A conservative nonprofit late Monday acknowledged making robocalls in a Fairfax County Board of Supervisors race that urged voters to get out that day and vote for the Republican incumbent. but said the calls were simply a mistake and were not intended to confuse anyone.
“There was an error in the message and as soon as we recognized that, every house that received that was called back with a live operator and told the election’s tomorrow,” American Future Fund spokeswoman Mandy Fraher said late Monday.
The Democratic challenger trying to oust Republican John C. Cook from the Fairfax County Board of Supervisors’ Braddock District seat said Monday that several residents in the magisterial district have received a robocall that appears designed to sow confusion among Democratic voters.
The challenger, Janet S. Oleszek, said the early Monday robocalls told voters to go out and vote and to support Cook that day — though the election is Tuesday, and many recipients are Democrats.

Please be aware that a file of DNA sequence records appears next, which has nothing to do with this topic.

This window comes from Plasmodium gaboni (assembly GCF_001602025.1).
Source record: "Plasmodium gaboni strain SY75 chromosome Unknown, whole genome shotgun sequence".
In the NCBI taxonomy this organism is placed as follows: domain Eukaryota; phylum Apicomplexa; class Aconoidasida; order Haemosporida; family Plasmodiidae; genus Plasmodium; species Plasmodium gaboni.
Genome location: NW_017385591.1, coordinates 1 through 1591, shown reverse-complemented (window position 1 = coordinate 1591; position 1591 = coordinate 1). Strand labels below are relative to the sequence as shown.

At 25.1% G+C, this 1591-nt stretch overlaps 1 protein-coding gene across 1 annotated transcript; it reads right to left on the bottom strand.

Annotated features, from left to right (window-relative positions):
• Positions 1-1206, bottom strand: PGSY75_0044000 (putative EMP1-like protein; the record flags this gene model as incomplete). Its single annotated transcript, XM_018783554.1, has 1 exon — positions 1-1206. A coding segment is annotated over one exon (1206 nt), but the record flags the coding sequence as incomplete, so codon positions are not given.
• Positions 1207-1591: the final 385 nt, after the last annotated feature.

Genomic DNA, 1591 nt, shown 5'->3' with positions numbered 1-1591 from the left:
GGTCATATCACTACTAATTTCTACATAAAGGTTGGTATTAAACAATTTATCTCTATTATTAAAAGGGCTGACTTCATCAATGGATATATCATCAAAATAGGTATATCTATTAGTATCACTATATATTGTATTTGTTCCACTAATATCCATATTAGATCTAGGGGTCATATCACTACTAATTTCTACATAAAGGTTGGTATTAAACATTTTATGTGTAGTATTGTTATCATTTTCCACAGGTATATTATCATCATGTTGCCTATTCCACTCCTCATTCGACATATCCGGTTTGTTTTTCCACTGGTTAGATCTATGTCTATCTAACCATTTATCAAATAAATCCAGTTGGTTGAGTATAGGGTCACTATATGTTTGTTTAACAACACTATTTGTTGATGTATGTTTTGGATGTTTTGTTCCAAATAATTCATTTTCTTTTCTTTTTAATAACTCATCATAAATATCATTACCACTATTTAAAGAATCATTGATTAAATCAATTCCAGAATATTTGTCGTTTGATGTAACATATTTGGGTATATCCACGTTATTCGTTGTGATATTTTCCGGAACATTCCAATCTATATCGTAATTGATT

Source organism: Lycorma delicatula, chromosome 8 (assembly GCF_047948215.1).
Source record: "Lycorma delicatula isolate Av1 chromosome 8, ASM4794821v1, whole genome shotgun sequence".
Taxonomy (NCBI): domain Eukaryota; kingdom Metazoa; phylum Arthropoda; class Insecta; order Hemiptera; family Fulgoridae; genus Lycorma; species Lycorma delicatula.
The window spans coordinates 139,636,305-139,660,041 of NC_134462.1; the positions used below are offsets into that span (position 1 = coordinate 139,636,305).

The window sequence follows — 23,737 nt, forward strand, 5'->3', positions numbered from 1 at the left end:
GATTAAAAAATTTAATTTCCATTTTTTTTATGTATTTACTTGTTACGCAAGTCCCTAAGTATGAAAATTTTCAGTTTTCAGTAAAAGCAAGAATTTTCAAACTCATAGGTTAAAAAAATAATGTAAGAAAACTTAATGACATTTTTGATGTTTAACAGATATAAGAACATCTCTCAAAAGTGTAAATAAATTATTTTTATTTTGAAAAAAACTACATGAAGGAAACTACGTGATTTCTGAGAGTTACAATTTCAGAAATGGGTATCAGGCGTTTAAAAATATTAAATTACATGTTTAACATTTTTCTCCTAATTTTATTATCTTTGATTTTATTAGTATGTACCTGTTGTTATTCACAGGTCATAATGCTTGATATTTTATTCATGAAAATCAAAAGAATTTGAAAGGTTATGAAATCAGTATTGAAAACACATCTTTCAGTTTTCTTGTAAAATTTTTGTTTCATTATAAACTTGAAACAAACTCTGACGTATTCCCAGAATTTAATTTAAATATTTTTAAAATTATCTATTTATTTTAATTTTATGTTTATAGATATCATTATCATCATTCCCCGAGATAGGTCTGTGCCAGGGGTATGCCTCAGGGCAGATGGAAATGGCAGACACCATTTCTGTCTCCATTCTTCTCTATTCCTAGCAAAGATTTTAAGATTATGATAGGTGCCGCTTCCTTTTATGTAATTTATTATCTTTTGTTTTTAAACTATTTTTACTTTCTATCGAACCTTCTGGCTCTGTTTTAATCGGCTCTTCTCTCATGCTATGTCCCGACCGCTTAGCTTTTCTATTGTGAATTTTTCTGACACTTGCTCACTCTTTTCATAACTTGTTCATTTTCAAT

“It is critically important to vote for Republican John C. Cook to protect the future of our country,” the call says. “Please go to the polls today and vote for Republican John C. Cook.”
The message — a recording of which was forwarded by Oleszek’s campaign — goes on to say that a group sounding like the American Future Fund sponsored the robocalls. The message also says the robocall was not authorized by any candidate or candidates’ committee.
Oleszek and campaign chairman Benjamin A. Tribbett say they only know of Democrats who have received the call. Tribbett said it’s possible there was a technical glitch, but it smelled more like a dirty trick. Although Virginia does not permit voters to choose a party affiliation when registering to vote, public records of their participation in the primary elections help identify likely Democrats and Republicans.
Oleszek said she was disturbed by the call and reported it to Commonwealth’s Attorney Raymond Morrogh as a possible example of voter fraud or deception intended to suppress the vote.
Cook said Monday that the robocalls disturbed him also.
“We don’t know who they are, and why they’re interested in our race,” Cook said Monday afternoon. “We’re not happy about it. . . I don’t want misinformation about that out there. That’s not good for anybody.”
This report has been updated.